Is Scientology a Religion?
by John Wijngaards, The Tablet August 1996.
My father, who was a linguist, once amused an academic gathering by remarking that, whenever scientists create a new “-ology”, they are trying to cover up their ignorance. He would certainly have raised his eyebrows at “Scientology” which has such tenuous connections with real science and which calls itself a “Church” without much evidence of religion. “Nomen est omen”, he would have grumbled.
The so-called “Church” of Scientology operates as a powerful, politically active, media conscious multi-national. During the past three decades it has fought over forty acrimonious court cases. It has been in conflict with authorities in the USA, Canada, Britain, Australia, Germany and France. It is not my intention, however, to judge what is going on in this arena of political intrigue and highly publicised controversy. In line with my own ministry to those involved in new religious movements, I would like to focus attention on the human face of Scientology.
In my experience, it is essential to distinguish between the ordinary foot soldiers and the military-style strategists and commanders at the top. A number of authors have tried to document what they see as the questionable aims and practices of the “Church’s” hierarchy. Worthy of mention here are: Paulette Cooper (‘The Scandal of Scientology’), Robert Penny (‘Social Control in Scientology’), Russell Miller (‘Bare-Faced Messiah’), Stewart Lamont (‘Religion Inc’) and Jon Atack (‘A Piece of Blue Sky’). Basing themselves on uncovered policy documents and the testimonies of ex-leaders, these authors provide an impressive dossier of evidence that suggests cynical manipulation of the ordinary membership by a small elite. The accusations include: the control of members by blackmail and psychological pressure, maximising profits through crude and subtle forms of extortion, the persecution of ex-members and the sanction of slander and intimidation in order to silence opponents.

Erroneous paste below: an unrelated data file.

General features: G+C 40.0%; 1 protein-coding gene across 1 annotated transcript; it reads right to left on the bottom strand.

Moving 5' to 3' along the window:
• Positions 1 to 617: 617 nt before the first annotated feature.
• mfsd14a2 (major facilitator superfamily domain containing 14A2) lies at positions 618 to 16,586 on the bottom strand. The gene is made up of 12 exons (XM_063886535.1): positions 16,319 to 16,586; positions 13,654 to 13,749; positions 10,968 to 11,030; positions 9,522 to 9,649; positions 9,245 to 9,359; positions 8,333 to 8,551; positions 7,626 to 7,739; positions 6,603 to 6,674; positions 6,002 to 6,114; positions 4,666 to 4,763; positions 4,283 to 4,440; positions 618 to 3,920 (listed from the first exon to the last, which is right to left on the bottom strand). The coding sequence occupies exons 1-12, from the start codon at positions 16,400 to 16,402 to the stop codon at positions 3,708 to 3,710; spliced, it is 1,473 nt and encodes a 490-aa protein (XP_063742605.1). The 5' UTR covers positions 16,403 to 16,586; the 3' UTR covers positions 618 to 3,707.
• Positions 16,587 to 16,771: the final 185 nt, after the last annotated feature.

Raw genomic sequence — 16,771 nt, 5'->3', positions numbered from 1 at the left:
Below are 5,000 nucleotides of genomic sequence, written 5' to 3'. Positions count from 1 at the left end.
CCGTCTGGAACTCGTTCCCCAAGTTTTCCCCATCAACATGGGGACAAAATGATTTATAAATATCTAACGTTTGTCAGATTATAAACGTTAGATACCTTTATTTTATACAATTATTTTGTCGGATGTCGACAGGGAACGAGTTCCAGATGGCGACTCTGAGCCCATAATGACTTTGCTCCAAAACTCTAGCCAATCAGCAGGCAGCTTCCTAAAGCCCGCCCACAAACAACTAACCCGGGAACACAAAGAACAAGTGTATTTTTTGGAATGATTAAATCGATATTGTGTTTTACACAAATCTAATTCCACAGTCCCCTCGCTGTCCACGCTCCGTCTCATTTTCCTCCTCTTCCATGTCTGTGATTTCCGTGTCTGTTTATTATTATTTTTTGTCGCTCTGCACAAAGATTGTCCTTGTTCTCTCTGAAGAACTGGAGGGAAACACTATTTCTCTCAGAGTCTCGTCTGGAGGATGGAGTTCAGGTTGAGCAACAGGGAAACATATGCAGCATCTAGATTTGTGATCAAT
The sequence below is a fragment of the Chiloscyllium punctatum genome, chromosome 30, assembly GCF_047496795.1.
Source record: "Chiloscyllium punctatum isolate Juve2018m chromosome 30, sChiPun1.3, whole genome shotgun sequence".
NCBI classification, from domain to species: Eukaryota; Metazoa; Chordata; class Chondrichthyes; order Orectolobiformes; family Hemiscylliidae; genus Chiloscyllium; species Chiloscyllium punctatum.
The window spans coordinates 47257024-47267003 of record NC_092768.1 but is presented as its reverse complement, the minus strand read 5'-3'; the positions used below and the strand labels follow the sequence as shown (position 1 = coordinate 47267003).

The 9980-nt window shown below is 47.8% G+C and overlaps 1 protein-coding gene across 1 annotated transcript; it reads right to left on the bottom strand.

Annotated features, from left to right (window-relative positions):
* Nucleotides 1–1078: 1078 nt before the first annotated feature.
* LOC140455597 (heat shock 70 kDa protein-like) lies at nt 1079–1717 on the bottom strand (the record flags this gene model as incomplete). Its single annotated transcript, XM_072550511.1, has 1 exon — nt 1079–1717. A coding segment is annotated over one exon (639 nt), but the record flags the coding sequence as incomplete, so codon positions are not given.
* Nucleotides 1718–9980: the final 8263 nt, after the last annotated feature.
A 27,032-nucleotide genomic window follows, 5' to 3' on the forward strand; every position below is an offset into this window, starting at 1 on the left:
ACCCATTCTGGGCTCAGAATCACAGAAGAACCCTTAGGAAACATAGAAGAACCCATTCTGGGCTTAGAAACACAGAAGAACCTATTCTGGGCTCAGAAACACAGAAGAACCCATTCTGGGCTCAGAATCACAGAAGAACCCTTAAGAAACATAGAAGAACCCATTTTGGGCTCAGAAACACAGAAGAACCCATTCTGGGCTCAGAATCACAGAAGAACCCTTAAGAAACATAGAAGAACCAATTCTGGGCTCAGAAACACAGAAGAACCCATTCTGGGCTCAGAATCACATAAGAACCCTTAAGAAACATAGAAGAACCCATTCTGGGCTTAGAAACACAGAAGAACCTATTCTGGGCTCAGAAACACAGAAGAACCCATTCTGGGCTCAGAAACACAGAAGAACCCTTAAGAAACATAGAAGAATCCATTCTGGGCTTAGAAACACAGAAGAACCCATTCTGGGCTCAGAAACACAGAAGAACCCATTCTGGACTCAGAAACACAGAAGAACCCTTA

Since I have no first-hand knowledge of the inner dealings of the Scientology machine, I cannot personally vouch for the accuracy of such claims, nor for the sinister motivations imputed to the “Church’s” leadership. Discerning readers will see in this disclaimer on my part an attempt to escape a direct assault by the litigation-prone “Church”. They are right. If Scientology sued ‘Time Magazine’ for its article “The Rising Cult of Greed and Power” (May 6, 1991) in a $ 7 million law suit, the board of ‘The Tablet’ would hardly thank me for exposing them to a similar confrontation. For the record, ‘Time Magazine’ won on all counts — after 5 years’ uninterrupted court action (July 6, 1996).
What I do know, and what I am mainly concerned about, is what happens to the unfortunately all too numerous people who begin to ‘study’ Scientology. Since prevention is better than a cure, a brief description based on cases I have followed from nearby, may be a warning to the unwary.
Imagine Dave, a college student with healthy ambitions. Dave’s parents expect him to make the top grade in whatever he does, but he has recently encountered worrying setbacks. He failed an exam say, and he lost a girl friend. He has also begun to question whether all his studying will get him a job anyway. At this moment of time, with doubts eroding his self confidence, Dave either reads a book (18% of recruits), talks to a friend (34%), attends a meeting (23%) or passes a Scientology shop (10%). Dave’s initial interest invariably leads to him being offered a personality profile study.
The test consists of filling in a form and answering various questions. Dave subsequently meets a consultant who helps him analyse his strengths and weaknesses. And here Dave is put before a challenge. “Look here”, the consultant will say with flawless salesman’s savvy. “You obviously have great talents! What a pity you are missing this or that. Let me give you some advice. Unless you take some Scientology straight away, things will get worse.” Dave, as likely as not, may then be persuaded to enrol in the first drill, the Success Through Communications course.